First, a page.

Indrajala wrote:sukhamanveti wrote:I think that you're both right. Generally speaking, killing animals is seen karmically as a very negative action that can lead to rebirth in a hell realm, as it says in the Close Mindfulness Sutra and elsewhere, and hunting is viewed in a particularly negative light in the sutras.
Sūtras always speak in extremes to convey a point.
When it comes to virtue it says the same thing, such as speaking of vast rewards to those who do a small good deed. If you took every such scripture in its literal sense, then you could just as well believe that a dhāraṇī could eliminate all your negative karma thus solving the issue of karma. Plenty of scriptures state that a specific dhāraṇī will in fact remedy the karma for even the five heinous acts (like killing your parents). So, if you believe that, you could just as well kill your chickens and recite said dhāraṇī without having to worry about the repercussions.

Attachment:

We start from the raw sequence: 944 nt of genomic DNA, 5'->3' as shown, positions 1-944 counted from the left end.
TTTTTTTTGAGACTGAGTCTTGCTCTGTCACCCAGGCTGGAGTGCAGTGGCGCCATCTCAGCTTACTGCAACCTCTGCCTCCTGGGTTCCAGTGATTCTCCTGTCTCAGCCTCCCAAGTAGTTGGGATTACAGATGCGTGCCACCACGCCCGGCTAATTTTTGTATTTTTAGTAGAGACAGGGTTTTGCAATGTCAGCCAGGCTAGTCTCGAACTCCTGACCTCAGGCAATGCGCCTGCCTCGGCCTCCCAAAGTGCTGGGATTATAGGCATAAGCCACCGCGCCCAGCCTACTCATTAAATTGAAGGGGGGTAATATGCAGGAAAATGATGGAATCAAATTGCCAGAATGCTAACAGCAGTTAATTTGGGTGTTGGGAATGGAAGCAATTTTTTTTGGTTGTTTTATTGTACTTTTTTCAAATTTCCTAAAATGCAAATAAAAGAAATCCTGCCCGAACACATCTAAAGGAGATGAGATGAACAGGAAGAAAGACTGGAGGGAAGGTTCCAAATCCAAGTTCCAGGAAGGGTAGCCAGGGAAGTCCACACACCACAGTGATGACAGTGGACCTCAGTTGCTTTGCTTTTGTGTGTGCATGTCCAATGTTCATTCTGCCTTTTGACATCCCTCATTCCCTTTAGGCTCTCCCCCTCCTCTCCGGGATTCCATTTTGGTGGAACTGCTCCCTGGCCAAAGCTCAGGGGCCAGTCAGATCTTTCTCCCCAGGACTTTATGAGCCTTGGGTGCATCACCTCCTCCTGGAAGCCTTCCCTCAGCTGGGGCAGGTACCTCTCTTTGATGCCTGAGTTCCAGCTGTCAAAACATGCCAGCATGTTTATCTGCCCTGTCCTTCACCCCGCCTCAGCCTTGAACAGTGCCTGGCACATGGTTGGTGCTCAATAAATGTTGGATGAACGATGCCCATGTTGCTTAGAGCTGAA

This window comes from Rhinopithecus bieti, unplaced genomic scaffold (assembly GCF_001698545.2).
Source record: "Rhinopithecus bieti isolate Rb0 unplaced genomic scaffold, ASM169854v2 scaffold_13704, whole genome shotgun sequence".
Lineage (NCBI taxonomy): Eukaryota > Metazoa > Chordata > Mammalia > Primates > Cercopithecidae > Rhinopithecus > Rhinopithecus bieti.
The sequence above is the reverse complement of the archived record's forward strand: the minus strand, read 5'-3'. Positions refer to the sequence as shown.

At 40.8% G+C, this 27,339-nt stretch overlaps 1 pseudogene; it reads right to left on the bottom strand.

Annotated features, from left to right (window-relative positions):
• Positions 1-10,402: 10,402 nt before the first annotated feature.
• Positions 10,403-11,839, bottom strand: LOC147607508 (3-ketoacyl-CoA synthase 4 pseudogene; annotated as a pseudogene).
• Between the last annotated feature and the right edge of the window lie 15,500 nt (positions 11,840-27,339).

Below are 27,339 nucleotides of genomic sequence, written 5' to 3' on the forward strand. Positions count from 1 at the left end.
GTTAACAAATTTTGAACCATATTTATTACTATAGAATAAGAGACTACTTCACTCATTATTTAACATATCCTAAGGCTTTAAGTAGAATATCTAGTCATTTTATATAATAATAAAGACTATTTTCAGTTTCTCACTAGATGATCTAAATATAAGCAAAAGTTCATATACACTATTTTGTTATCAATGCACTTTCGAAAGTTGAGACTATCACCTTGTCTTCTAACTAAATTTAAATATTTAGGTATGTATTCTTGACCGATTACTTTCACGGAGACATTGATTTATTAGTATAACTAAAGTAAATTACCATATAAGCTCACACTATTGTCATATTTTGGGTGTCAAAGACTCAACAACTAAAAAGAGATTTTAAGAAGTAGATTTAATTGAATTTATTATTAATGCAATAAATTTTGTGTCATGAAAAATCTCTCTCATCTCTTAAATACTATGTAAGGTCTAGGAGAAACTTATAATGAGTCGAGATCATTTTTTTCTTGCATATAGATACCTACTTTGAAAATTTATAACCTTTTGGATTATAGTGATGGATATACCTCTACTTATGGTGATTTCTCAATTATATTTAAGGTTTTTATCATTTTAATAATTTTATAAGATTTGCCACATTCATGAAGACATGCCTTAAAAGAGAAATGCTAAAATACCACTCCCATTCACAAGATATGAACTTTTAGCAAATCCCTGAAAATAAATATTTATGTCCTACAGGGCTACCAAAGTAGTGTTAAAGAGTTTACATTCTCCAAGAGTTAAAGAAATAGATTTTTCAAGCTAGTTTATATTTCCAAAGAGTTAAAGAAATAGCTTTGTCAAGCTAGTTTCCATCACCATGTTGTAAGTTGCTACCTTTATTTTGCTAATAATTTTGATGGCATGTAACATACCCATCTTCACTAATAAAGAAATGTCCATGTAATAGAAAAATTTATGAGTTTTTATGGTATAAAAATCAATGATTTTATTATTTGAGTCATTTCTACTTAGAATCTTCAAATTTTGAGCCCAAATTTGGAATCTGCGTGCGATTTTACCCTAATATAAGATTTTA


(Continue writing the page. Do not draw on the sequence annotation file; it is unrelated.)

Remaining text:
That would be unwise of course.
This is not to say the scriptures are incorrect, but just that they need to be understood figuratively. Yes, killing animals can lead to unfortunate rebirths, the most extreme of which (and Buddhist scripture usually speaks in extremes) is rebirth in the hell realms, though this is just one possible outcome of many. They don't mention the other outcomes because extremes convey the point in the most striking manner.
Likewise, perhaps the Heart Sūtra mantra can in fact eliminate all suffering like it says it will, but that is the ideal. Your individual mileage with it will vary.
Well said, Venerable. I see your point.